Book Review

The Space Between Worlds – Micaiah Johnson

Book Title: The Space Between Worlds


Author:  Micaiah Johnson

Goodreads Link: Click here

Release Date:  8/4/20

Star Rating:

 Disclaimer: I received this book free from Netgalley in exchange for an honest review.

“Calgon take me away!” Am I dating myself irrevocably with that old commercial reference? Good fantasy or science fiction can take you away from everything. Open you up to a new world, different species, strange otherworldly situations. However, some of the best fantasy or sci-fi allows you to visit those other places and people, while simultaneously keeping you rooted in the world we are living in now. This book is a remarkable example of an intriguing story that takes place in a completely different kind of world, all the while not allowing the reader to completely look away from the parallels to the ugly side of life in this world we are currently living. Providing reminders of the things that need changing, and why if we don’t pay attention we put ourselves and others at risk.

An outsider who can travel between worlds discovers a secret that threatens her new home and her fragile place in it, in a stunning sci-fi debut that’s both a cross-dimensional adventure and a powerful examination of identity, privilege, and belonging.

Multiverse travel is finally possible, but there’s just one catch: No one can visit a world where their counterpart is still alive. Enter Cara, whose parallel selves happen to be exceptionally good at dying—from disease, turf wars, or vendettas they couldn’t outrun. Cara’s life has been cut short on 372 worlds in total.

On this Earth, however, Cara has survived. Identified as an outlier and therefore a perfect candidate for multiverse travel, Cara is plucked from the dirt of the wastelands. Now she has a nice apartment on the lower levels of the wealthy and walled-off Wiley City. She works—and shamelessly flirts—with her enticing yet aloof handler, Dell, as the two women collect off-world data for the Eldridge Institute. She even occasionally leaves the city to visit her family in the wastes, though she struggles to feel at home in either place. So long as she can keep her head down and avoid trouble, Cara is on a sure path to citizenship and security.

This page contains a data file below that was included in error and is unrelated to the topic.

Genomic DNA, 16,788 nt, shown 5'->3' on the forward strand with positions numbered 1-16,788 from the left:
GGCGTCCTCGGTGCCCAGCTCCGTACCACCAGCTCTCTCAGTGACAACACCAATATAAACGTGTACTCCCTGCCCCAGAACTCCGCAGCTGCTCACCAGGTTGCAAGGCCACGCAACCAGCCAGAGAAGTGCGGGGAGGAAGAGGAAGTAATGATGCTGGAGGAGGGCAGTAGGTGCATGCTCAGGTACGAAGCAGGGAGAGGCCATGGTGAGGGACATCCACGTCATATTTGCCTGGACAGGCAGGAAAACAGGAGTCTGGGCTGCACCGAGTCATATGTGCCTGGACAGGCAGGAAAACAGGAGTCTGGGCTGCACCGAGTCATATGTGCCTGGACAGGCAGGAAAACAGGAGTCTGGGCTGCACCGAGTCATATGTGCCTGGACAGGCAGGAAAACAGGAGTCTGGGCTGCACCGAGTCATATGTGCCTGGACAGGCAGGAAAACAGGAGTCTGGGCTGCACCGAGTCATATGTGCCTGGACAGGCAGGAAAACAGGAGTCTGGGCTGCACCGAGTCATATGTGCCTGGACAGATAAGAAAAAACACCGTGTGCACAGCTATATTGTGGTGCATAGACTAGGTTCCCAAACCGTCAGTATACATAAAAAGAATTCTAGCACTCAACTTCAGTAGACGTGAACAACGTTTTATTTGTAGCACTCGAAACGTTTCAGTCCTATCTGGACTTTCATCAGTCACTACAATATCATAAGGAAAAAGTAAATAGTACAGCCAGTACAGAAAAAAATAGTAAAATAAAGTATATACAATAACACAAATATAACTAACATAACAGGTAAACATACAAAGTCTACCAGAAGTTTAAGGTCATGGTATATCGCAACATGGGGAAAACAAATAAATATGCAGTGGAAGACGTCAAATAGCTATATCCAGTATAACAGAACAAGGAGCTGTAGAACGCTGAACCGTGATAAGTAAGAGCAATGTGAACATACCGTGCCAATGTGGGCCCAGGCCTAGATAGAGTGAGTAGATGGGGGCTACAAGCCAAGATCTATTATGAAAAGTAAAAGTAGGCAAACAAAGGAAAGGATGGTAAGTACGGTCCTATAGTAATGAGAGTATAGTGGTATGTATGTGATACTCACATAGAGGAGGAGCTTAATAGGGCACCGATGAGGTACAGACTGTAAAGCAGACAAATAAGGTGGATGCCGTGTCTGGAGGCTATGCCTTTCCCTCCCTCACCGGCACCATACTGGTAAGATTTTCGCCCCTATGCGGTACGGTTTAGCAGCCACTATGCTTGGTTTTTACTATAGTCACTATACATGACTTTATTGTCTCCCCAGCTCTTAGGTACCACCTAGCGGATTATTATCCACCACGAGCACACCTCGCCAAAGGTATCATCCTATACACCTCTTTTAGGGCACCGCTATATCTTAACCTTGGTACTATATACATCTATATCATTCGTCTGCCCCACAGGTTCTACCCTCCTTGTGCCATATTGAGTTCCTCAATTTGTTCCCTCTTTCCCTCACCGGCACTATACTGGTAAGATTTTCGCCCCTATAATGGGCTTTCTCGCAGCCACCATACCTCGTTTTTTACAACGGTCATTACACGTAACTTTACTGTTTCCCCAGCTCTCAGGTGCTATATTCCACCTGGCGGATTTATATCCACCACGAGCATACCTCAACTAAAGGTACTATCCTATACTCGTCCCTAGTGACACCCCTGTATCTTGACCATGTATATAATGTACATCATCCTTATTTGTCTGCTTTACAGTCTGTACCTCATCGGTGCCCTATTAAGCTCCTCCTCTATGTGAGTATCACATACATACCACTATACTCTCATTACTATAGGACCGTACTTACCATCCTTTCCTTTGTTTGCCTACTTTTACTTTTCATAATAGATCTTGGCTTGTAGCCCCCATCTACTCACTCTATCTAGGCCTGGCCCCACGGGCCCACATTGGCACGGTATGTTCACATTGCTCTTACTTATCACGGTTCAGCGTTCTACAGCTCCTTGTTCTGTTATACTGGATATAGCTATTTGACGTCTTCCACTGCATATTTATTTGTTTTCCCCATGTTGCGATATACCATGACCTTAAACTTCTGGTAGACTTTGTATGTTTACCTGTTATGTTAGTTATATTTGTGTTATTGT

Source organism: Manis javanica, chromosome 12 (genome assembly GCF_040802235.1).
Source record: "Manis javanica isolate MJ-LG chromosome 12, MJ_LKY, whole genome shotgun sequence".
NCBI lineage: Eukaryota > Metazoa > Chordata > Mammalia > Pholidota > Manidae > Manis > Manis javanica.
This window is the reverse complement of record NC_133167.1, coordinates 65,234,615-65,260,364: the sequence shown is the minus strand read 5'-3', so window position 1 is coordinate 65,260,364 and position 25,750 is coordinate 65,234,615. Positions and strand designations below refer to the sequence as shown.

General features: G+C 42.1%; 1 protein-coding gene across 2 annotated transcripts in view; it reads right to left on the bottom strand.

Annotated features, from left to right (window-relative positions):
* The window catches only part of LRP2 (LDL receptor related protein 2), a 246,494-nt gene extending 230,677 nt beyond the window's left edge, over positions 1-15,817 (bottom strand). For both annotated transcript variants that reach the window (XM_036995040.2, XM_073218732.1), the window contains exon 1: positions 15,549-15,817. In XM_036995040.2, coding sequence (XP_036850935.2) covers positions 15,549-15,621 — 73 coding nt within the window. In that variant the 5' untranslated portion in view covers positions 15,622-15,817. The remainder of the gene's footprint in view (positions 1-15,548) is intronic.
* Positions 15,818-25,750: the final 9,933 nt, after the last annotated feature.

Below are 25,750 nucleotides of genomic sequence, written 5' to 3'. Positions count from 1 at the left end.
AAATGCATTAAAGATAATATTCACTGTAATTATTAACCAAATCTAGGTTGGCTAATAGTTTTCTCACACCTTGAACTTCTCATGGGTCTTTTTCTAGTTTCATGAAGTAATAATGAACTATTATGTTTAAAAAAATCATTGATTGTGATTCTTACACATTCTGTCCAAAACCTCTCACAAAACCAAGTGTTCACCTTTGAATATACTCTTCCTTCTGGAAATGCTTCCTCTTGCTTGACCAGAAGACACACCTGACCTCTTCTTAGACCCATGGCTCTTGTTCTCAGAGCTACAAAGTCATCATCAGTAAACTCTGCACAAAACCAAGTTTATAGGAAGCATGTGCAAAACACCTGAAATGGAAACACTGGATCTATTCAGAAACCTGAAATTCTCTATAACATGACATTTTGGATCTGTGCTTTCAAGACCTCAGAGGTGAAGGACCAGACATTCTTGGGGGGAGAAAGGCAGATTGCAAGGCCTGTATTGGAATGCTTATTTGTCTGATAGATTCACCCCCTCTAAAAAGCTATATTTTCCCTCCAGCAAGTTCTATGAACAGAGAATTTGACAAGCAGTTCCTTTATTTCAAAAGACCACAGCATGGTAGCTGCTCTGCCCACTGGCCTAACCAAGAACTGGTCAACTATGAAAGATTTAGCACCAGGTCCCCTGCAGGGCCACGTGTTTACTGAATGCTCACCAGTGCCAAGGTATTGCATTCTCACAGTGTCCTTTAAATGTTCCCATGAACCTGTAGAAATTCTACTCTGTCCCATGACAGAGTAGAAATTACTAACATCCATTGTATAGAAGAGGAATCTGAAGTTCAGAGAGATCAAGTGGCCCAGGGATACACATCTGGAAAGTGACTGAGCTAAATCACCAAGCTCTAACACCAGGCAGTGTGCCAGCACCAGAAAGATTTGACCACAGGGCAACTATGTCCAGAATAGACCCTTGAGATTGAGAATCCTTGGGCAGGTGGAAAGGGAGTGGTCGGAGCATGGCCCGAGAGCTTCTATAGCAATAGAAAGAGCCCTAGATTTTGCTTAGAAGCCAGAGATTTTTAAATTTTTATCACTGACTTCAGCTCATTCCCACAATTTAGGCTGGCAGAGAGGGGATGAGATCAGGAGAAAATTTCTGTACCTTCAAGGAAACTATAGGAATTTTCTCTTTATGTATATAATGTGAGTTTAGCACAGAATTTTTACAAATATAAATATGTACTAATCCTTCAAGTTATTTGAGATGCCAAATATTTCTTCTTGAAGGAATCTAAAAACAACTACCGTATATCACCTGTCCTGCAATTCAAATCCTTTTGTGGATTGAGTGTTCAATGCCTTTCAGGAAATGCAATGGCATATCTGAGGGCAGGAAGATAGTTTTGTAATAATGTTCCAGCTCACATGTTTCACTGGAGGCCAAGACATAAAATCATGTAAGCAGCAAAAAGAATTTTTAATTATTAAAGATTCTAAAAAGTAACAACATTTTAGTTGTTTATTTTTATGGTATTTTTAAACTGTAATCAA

But trouble finds Cara when one of her eight remaining doppelgängers dies under mysterious circumstances, plunging her into a new world with an old secret. What she discovers will connect her past and her future in ways she could have never imagined—and reveal her own role in a plot that endangers not just her world, but the entire multiverse.
– Goodreads

The idea of being able to visit yourself in the multiverse is captivating, and this story explores all the what-if’s that would attend this ability. What is more active in our lives, nature or nurture? How does abuse, classism, external influences affect our development? How much can one choice made divert the fate of a person, and the people around them? How much does poverty warp people away from their true potential? Micaiah Johnson delves into all these questions, while skilfully not sacrificing forward movement and dynamic plot developments.

The book has a lot to say about how we treat one another, and the frustration/futility of living in a society that is increasingly corporatized and at the whim of powerful people who control all advancement. It’s a sobering, but also a thrilling book. If you enjoy good science fiction with a progressive point of view you will be pleased with The Space Between Worlds.

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